With initial investments under our belt, we rolled up our sleeves and got involved with business model refinement, hiring, business development and any way we could add value to both companies. We also figured out our collective working style, spent time understanding each other deeply, and over multiple off-sites, honed our overall positioning as well as value system for the firm that we would hold sacrosanct. Given Harish and Sameer’s background at Citi, we became fundamental believers in data and deep pre-investment diligence and analysis — understanding the overall startup ecosystem, not only qualitatively, but also through objective quantitative lens. We mapped the market and sectors in detail, and conducted bottoms up analysis of every tech Series A and B deal in India. We constantly interacted with Series A investors upstream from us. With our first two investments, existing investors in those companies such as Accel, Kalaari, Saama, Omidyar, and Blume saw us in action and got to appreciate the value that we brought to those companies. That was indeed part of our strategy. We knew that it was on the back of a high reputational index, would we be able to build a lasting firm.

In early 2017, with version 15 of the pitch deck, we finally hit the road to fundraise in earnest. We had gotten early interest from Indian investors, and we wanted to take advantage of the Indian government’s India Aspiration Fund, a Fund of Funds established to help accelerate startup activity in the country. At the same time, we got introduced to a US Government entity called Overseas Private Investment Corporation (OPIC), a decades old US Development Finance Institution (DFI) that had historically provided billions of dollars in low cost debt for infrastructure projects in emerging markets. In 2017, they launched a new program to invest in emerging market venture capital funds. Iron Pillar was part of the very first applicant pool. The selection and diligence process was long and grueling. But in February, 2018, after multiple meetings over months, a week-long diligence trip by a team of five people to India, background checks, and dozens of documents, the OPIC Investment Committee gave their formal approval. Iron Pillar, therefore, became the very first venture capital firm globally to have OPIC as an LP. That was a key milestone that started the process of corralling other interested parties — institutions, family offices, tech entrepreneurs and executives within our extensive networks and those introduced to us by our advisors. All along, we continued to meet interesting companies and build a robust pipeline.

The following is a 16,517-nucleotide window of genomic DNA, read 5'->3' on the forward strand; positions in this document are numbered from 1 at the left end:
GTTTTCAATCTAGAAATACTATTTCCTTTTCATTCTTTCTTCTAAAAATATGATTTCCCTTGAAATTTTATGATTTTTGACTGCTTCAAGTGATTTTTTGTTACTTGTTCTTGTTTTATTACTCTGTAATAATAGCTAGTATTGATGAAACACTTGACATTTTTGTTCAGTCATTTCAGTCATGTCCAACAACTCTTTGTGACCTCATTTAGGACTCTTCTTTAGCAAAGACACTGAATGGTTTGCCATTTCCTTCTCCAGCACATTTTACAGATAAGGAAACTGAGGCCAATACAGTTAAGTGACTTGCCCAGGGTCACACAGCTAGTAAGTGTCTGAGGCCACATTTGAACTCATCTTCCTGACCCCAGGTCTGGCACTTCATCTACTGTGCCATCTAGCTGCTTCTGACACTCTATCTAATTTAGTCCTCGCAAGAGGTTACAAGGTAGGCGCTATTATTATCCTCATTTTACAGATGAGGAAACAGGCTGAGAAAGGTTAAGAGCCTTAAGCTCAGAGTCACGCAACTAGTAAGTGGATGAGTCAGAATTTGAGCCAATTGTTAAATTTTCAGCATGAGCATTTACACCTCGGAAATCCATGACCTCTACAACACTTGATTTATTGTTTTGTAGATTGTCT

After roughly eighteen months, and a lot of collective hard work, we have formally closed Iron Pillar Fund I. We are delighted and humbled by the endorsement of our investors from around the world — India, China, Singapore, Dubai, Abu Dhabi, UK and the US. The fact that OPIC chose Iron Pillar as the first fund out of the Venture Capital program is truly an honor. We recently announced our third deal, Servify ( and have two additional companies moving towards closure in the coming weeks. There are many other bits of positive news that Iron Pillar will be releasing in the coming weeks and months. We are clearly in business, and look forward to turning our early vision into a reality — making a meaningful impact on the companies, entrepreneurs and overall Indian startup ecosystem. From the entire team — Anand, Sameer, Harish, Ashok, Ashish and yours truly, a note of gratitude to all our supporters and we are all genuinely excited about the path ahead. Upward and onward!